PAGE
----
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April 16, 2024  |  Written by Casey A. Shorrock

Fifth District Appellate Court Revisits King & Gardiner Farms, Now Finding Agricultural Conservation Easements May Be Required Under CEQA As Partial Mitigation For Project’s Conversion Of Agricultural Land

In a partially published opinion—V Lions Farming, LLC v. County of Kern (2024) 100 Cal.App.5th 412—the Fifth District Court of Appeal held that even though agricultural conservation easements (ag easements) may only partially mitigate a project’s conversion of agricultural land, those easements are not obsolete under the California Environmental Quality Act (CEQA).

As background, agricultural land is defined by CEQA as “prime farmland, farmland of statewide importance, or unique farmland, as defined by the [USDA] land inventory and monitoring criteria, as modified for California.” (Pub. Resources Code, § 21060.1 (a).) In 2015, Kern County approved an ordinance streamlining the permitting process for new oil and gas wells, and the environmental impact report (EIR) prepared for that ordinance used a no-net-loss threshold of significance for agricultural land. The original EIR mitigated impacts to agricultural land to a less-than-significant level by requiring ag easements at a replacement ratio of 1:1 acre. Petitioners successfully challenged the EIR, but nevertheless appealed on several issues they had lost. The Fifth District Court of Appeal in King & Gardiner Farms, LLC v. County of Kern (2020) 45 Cal.App.5th 814, held that “[b]ecause the easement does not offset the loss of agricultural land (in whole or in part), the easement does not reduce a project’s impact on agricultural land.” The court then directed Kern County to set aside its 2015 approval and prepare a revised EIR should it choose to re-approve the ordinance. Kern County then prepared a supplemental recirculated EIR that eliminated ag easements altogether on the grounds that, because they cannot provide effective mitigation for the impact pursuant to the court’s ruling in King & Gardiner Farms, they are not required under CEQA. The trial court upheld the County’s determination, and petitioners appealed.

In disagreeing with the trial court, the appeals court in V Lions Farming repeatedly emphasized the “narrow aspect” of its holding in King & Gardiner Farms—that it previously was deciding only whether ag easements were effective mitigation for reducing a project’s “conversion of agricultural land to a less than significant level for the purpose of CEQA.” The court then addressed what it now deemed the “broader issue” of whether ag easements qualify at all as compensatory mitigation pursuant to criteria set forth in the state CEQA Guidelines. For this, the court looked at a variety of resources, including the state’s statutory definition of conservation easements, other CEQA appellate decisions on ag easements as mitigation, its 2020 King & Gardiner Farms opinion and its ambiguities, CEQA approaches to compensatory mitigation, federal approaches to compensatory mitigation, and legal principles for interpreting statutes and guidelines. The court concluded this sweeping inventory by focusing on CEQA Guidelines section 15370(e) definition of mitigation that, in relevant part, includes “[c]ompensating for the impact by … providing substitute resources or environments, including through permanent protection of such resources in the form of conservation easements.” By interpreting the word “providing” to mean preservation or permanent protection, and the phrase “substitute resources” to mean existing agricultural land, the use of ag easements as CEQA mitigation would be promoted, which, per the court, ultimately “would advance CEQA’s purpose of long-term protection of the environment and its specific role of preserving agricultural land.”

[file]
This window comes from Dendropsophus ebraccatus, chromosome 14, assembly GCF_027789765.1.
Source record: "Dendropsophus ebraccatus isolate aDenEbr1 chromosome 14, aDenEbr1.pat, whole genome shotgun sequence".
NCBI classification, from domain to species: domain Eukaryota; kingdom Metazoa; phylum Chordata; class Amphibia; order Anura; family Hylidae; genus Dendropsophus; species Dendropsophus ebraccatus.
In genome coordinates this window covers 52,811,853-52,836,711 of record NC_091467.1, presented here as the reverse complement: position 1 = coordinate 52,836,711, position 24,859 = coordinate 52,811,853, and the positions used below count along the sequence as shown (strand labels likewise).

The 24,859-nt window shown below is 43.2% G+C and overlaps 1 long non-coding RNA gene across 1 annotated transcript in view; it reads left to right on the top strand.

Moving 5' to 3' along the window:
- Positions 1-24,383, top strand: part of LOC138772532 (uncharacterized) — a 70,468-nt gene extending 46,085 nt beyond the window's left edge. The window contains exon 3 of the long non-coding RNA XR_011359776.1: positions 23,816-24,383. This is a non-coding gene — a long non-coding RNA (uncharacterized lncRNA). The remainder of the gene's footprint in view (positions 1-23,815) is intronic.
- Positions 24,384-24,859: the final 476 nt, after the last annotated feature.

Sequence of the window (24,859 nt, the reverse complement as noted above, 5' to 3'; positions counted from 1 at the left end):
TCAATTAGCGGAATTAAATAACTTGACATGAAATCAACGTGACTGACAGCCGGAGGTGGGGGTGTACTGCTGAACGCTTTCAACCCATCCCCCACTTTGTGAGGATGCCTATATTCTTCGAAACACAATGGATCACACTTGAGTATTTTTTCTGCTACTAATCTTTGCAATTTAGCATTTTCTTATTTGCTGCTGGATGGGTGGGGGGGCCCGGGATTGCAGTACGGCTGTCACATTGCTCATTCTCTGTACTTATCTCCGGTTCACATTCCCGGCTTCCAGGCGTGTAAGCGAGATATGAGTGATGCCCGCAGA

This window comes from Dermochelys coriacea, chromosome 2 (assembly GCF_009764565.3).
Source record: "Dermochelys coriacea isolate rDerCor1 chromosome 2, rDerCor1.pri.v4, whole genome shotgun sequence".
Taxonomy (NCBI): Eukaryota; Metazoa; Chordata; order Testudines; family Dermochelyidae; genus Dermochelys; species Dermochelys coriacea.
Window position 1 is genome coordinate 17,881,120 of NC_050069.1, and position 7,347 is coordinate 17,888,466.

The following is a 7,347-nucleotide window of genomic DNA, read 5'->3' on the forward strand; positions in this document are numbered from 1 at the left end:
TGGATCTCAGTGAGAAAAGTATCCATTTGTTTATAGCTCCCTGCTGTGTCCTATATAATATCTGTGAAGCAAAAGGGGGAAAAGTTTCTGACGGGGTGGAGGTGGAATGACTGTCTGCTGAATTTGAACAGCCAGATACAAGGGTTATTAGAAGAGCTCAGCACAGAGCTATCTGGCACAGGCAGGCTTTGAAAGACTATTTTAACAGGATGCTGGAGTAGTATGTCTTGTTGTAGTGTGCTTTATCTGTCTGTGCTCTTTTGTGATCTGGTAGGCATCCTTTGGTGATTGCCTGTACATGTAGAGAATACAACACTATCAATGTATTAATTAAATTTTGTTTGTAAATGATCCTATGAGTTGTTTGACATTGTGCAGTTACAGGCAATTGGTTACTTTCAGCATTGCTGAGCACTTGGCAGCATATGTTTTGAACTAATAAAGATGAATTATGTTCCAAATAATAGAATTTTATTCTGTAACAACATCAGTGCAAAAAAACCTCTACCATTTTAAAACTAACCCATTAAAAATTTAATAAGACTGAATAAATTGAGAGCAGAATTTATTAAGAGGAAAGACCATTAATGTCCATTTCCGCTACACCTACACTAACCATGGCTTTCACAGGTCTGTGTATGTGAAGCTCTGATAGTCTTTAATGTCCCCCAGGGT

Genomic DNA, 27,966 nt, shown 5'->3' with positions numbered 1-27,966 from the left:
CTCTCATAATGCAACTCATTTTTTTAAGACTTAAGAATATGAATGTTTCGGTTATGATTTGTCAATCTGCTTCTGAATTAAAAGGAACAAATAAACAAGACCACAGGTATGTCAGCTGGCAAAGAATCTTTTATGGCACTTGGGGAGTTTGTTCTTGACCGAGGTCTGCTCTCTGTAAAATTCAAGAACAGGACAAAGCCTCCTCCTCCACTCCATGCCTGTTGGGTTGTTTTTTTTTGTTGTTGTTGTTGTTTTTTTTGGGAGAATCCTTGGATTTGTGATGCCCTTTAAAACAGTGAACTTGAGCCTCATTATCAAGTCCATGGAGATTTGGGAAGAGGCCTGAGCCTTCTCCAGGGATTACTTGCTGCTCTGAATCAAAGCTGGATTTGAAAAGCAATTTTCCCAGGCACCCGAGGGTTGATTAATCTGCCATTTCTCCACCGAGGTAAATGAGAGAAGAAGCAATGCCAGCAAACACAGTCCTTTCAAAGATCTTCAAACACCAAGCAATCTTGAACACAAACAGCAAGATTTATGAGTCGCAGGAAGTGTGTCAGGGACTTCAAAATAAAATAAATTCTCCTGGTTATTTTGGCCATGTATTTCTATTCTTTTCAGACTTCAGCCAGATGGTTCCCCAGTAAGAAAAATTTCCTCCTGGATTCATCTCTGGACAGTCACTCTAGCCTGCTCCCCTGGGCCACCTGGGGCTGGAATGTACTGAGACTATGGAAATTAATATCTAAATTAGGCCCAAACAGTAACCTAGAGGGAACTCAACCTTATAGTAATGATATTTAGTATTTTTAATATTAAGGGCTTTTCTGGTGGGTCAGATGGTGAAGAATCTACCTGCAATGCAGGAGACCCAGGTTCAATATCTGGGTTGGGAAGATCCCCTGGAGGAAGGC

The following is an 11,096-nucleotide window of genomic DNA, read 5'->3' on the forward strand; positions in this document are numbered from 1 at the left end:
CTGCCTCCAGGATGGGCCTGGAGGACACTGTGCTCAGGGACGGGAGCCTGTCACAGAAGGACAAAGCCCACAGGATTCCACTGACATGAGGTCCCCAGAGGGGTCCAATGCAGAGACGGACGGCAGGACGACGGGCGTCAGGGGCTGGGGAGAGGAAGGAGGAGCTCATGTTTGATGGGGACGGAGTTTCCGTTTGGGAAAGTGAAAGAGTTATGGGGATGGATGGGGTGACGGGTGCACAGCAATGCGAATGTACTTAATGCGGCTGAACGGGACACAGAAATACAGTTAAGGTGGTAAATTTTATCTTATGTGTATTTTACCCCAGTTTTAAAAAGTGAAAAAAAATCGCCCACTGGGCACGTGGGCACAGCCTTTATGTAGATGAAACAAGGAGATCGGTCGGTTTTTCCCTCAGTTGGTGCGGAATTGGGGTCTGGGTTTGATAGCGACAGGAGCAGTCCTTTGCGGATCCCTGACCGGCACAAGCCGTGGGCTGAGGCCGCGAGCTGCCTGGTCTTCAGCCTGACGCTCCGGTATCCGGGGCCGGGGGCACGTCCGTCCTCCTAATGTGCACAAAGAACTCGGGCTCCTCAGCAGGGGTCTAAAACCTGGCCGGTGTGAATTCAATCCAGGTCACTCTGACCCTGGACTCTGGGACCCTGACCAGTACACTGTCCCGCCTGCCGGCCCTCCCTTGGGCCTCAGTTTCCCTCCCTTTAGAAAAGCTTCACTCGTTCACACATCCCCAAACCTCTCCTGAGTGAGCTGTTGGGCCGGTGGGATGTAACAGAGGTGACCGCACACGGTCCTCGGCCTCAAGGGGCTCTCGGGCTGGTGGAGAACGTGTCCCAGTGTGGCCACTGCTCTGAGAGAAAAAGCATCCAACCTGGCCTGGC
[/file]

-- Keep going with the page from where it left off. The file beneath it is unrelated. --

While acknowledging that its ruling in King & Gardiner Farms could have been clearer in some respects, the court determined that the “scope of the issue impliedly limited what the opinion meant” and its former holding that ag easements “do[] not offset the loss of agricultural land (in whole or in part)” and therefore “do[] not reduce a project’s impact on agricultural land” did not conflict with the current holding that ag easements “are a type of compensatory mitigation [under CEQA] for the conversion of agricultural [land] even though, operating by themselves, they do not replace the converted land or otherwise result in no net loss of agricultural land.”

This case has implications for any development in California that would convert agricultural land to another use and for parties looking to increase the conservation of agricultural land. Ag easements can be costly and challenging to establish. CEQA does not explicitly require them, though, as pointed out by the Fifth District Court of Appeal, it does require the implementation of feasible mitigation. Whether an ag easement constitutes feasible mitigation should be a factual determination left to the lead agency. Now, however, any decision to not require an ag easement comes with an increased risk of a successful CEQA challenge to that decision, bringing with it inevitable increases in costs associated with litigation and/or the provision of easements. At the same time as the burden on development increases, opportunities expand for farmers willing to allow ag easements on their land and for conservation land trusts and other similar organizations eager to increase their easement holdings.

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